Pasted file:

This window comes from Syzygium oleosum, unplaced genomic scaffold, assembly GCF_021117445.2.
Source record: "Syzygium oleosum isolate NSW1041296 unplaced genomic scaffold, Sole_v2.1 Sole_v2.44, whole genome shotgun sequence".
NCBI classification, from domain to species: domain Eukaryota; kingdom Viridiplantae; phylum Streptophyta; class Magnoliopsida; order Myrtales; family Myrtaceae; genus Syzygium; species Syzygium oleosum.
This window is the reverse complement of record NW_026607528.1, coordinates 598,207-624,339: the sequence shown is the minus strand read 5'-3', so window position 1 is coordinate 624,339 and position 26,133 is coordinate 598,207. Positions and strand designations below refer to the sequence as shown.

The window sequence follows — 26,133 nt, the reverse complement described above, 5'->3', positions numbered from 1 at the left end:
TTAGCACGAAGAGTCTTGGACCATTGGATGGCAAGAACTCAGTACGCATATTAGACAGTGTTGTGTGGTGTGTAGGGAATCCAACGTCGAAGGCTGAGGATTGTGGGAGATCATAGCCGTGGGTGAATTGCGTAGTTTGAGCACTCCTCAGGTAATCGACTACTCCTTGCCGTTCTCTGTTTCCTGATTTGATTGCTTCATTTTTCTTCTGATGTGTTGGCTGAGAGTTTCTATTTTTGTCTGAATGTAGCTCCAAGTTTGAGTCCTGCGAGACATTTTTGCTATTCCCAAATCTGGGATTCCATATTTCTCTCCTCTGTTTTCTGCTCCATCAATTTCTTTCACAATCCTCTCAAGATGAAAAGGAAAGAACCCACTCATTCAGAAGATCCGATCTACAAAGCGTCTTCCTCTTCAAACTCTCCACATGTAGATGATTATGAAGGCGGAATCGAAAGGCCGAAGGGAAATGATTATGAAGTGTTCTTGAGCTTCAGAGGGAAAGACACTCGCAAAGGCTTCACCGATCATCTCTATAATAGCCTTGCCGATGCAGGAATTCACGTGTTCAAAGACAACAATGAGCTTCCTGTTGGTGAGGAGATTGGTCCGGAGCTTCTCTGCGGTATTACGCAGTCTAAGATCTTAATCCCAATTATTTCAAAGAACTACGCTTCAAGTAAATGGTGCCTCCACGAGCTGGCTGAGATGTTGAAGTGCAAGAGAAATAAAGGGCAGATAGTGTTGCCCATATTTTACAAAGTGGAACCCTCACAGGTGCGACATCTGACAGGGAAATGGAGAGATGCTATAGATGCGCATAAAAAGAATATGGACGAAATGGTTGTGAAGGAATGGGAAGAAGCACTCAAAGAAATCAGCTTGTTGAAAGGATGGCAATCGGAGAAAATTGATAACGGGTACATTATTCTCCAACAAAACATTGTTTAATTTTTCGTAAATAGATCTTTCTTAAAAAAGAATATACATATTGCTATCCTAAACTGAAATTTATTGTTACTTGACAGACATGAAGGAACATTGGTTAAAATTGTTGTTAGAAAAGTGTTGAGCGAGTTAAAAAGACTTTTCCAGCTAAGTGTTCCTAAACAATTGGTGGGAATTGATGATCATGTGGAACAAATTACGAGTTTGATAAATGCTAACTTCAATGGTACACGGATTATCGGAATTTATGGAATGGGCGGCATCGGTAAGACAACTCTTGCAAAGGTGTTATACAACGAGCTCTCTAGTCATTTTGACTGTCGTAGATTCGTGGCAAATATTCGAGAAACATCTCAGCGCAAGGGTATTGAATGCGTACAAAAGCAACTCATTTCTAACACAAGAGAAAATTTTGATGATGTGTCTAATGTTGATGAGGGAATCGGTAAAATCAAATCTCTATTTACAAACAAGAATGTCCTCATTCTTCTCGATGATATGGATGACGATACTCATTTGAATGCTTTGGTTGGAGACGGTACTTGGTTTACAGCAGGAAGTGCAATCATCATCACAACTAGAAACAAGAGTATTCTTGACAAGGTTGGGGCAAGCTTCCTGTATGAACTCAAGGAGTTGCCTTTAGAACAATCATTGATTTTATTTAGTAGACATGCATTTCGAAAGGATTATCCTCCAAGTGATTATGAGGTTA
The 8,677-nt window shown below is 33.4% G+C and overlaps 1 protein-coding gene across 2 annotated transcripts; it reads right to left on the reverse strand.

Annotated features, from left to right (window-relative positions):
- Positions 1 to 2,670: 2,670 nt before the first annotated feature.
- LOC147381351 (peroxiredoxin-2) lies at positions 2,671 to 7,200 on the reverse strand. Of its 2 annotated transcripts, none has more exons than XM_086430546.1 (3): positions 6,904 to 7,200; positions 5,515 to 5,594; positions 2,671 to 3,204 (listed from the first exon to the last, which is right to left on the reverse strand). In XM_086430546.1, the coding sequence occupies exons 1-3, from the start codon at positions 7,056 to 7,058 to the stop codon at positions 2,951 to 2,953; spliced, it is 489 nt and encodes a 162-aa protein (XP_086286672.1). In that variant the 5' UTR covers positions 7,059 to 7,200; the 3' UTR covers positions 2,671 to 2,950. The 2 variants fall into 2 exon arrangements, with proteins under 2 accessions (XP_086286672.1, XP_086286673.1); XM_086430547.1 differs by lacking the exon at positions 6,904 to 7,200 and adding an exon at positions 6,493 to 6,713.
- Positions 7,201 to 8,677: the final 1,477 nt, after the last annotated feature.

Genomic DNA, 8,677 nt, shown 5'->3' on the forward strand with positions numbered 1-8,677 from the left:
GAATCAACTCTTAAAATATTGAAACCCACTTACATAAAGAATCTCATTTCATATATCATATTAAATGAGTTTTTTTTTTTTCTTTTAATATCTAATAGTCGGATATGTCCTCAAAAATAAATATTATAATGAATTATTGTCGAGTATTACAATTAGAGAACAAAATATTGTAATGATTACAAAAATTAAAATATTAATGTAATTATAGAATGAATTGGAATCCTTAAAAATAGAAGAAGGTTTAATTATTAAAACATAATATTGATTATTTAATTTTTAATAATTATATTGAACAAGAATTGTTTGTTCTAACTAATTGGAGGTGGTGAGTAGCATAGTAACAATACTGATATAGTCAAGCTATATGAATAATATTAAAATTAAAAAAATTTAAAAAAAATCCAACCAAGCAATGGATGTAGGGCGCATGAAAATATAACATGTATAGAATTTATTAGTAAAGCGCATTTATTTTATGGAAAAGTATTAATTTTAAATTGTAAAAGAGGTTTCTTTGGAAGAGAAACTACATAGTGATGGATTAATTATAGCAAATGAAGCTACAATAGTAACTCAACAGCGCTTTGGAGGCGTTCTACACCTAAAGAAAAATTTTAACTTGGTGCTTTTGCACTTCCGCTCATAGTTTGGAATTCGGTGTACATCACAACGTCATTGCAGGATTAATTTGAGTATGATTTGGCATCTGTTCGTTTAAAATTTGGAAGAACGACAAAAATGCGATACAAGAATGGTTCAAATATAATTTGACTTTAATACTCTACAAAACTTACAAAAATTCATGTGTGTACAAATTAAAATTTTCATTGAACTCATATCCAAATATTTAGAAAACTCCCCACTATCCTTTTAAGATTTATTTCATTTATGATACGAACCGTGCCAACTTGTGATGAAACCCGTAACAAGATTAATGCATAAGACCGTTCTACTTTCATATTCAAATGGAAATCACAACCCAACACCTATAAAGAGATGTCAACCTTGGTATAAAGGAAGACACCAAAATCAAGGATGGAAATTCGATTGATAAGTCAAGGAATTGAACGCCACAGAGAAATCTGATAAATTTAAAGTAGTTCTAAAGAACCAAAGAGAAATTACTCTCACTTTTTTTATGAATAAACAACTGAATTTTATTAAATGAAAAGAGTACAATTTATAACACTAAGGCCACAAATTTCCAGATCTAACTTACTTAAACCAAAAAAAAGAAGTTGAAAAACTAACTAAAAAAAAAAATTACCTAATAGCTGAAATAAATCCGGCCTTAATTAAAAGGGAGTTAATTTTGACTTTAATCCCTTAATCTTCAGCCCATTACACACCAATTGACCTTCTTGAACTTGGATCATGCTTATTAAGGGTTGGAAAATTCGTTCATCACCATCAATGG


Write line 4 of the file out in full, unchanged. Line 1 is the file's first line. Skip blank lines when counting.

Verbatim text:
This window is the reverse complement of record NW_026607528.1, coordinates 598,207-624,339: the sequence shown is the minus strand read 5'-3', so window position 1 is coordinate 624,339 and position 26,133 is coordinate 598,207. Positions and strand designations below refer to the sequence as shown.